Town confident water district will prevail in court case
State Supreme Court dismisses three of eight claims against the town
Supervisor Neil Bettez says there is still confidence that the water district established on Plains Road to back up the village system will be upheld after a state Supreme Court ruling dismissed three of eight claims against the town.
The case brought by resident Ingrid Beer was reduced in scope after Judge Christopher Cahill decide on Sept. 14 that the town had produced accurate descriptions of the district, did not commit fraud and acted properly in signing a contract with New York City Department of Environmental Protection to construct the water system.
“We’re not happy that they weren’t dismissed but we’re not really worried about it,” Bettez said.
“The DEP is not deterred and we’re not deterred,” he said. “After this, we realized this may take longer than we thought, which is why we extended the option with the land owner ... but it isn’t going to take us so long that we be able to do this before the shutdown.”
City officials have a 10- to 14day shutdown planned for 2017 and 10-week shutdowns scheduled for the following three years. The shutdowns are schedule for repairs to the city system, leaving about 70 communities in need of alternative sources.
Town Board members on Feb. 25 established Water District No. 5, covering 86 properties along a section of Plains Road. Officials have reported there are 22 homes that will initially be connected to the system within the district, with other properties not charged unless they connect to the system, which will be constructed using funds from New York City.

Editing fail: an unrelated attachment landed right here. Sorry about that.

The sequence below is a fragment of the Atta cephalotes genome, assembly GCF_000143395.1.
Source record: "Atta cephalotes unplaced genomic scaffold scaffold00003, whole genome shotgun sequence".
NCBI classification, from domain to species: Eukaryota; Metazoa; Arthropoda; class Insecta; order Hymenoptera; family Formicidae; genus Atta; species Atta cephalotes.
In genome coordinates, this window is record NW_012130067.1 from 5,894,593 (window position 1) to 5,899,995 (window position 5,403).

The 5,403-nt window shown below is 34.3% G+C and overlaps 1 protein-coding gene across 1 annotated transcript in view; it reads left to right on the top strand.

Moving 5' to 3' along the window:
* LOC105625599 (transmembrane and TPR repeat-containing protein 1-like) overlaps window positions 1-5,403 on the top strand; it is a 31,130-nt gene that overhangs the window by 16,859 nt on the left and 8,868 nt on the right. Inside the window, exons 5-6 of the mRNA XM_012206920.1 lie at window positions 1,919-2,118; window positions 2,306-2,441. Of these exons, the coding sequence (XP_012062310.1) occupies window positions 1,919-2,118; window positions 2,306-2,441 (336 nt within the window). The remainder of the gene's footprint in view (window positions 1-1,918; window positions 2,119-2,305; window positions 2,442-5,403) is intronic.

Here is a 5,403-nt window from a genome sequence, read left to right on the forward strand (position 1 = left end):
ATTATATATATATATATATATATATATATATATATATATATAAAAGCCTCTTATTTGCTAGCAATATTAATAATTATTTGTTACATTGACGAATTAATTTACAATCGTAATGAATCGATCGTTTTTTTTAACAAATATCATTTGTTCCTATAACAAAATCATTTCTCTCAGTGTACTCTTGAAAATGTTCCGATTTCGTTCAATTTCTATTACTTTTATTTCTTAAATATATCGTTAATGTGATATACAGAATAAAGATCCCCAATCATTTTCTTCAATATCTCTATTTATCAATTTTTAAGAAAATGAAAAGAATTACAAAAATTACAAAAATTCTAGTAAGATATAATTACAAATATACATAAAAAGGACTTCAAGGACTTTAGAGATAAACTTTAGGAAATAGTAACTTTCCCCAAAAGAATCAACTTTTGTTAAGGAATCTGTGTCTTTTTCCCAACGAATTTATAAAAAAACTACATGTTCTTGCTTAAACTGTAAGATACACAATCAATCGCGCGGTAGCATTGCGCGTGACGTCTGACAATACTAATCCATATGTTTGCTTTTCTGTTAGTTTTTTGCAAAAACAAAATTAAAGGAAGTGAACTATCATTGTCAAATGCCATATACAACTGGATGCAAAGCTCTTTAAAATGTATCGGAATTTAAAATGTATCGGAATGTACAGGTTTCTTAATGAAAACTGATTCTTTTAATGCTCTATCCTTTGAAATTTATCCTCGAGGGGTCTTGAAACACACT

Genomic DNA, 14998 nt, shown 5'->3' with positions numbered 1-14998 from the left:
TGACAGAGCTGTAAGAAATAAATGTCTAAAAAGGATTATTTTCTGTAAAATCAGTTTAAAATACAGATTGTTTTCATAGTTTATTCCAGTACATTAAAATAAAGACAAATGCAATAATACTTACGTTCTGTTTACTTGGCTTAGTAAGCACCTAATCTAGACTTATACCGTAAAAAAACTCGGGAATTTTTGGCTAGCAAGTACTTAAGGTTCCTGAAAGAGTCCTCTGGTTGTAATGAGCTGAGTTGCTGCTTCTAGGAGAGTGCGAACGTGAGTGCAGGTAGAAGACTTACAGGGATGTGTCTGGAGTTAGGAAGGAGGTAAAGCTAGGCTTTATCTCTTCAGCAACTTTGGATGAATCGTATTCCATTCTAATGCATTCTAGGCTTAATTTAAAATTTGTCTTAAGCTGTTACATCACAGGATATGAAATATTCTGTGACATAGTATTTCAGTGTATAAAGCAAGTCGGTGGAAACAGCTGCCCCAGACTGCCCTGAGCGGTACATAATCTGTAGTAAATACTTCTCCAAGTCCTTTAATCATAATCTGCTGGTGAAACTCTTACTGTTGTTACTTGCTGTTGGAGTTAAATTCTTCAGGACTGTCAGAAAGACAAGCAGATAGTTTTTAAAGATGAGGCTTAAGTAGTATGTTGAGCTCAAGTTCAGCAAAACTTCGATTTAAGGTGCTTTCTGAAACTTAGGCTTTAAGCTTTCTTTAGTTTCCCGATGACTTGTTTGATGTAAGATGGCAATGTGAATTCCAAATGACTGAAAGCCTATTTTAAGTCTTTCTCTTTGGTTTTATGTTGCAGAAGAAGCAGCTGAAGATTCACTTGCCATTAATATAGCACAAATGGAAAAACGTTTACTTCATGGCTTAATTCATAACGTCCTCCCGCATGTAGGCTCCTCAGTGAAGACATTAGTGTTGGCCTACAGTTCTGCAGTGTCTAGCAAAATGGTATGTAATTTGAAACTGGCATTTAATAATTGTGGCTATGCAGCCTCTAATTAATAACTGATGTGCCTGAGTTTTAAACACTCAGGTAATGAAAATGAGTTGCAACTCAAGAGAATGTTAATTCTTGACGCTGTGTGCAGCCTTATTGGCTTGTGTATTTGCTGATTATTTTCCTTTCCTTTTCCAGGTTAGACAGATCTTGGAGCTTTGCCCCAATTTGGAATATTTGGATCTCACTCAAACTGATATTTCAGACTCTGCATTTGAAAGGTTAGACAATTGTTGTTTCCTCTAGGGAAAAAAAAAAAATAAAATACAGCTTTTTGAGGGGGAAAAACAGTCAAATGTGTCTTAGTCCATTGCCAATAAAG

In the ruling to dismiss three complaints, Cahill wrote that the town provided maps that “clearly shows the boundaries of the proposed district and a general plan of the proposed water system to be constructed.”
Cahill also wrote that allegations that fraud was committed were “outside the parameters of judicial review in a proceeding of this kind. Moreover, the petition contains no allegations of a factual nature to support this cause of action.”
The decision concluded that an objection to the June 4, 2015 contract with New York City was being dismissed because it had not “been timely challenged.”
Under the decision, town officials will have 20 days to file documents to dispute complaints on the remaining issues. Those objections from Beer include con-
cerns the town did not establish a maximum amount of expenditures, failed to establish cost and provide details about the project, did not obtain signatures from both property owners for some parcels, does not have outside users factored into the cost of water use, and will render private wells useless in the district.
In upholding the position of Beer in the complaints, Cahill noted that town officials had not gotten some of the required signatures on a petition to establish the district. He wrote that for “properties held as joint tenants with a right of survivorship ... both signatures are needed.”
Cahill also found that village residents and town residents outside of the district won’t be taking the burden off of district property owners.
“(Beer) asserts that even though the village ... and other town residents will benefit from the creation of the water district by receiving water for drinking, bathing and watering their lawns from the underground Plains Road aquifer, the district residents alone will be responsible for maintaining the water supply infrastructure,” he wrote.
“Moreover, since the underground water in the Plains Road aquifer will be taken from under these homes, rendering their private wills unusable, these causes of action contend that those who are benefitting from the creation of the water district are not include in such water district in violation of (state) Town Law,” Cahill wrote. “Therefore, the court must conclude that ... exhibits demonstrate that sufficient cause exists for (Beer) to challenge whether town complied with Town Law.”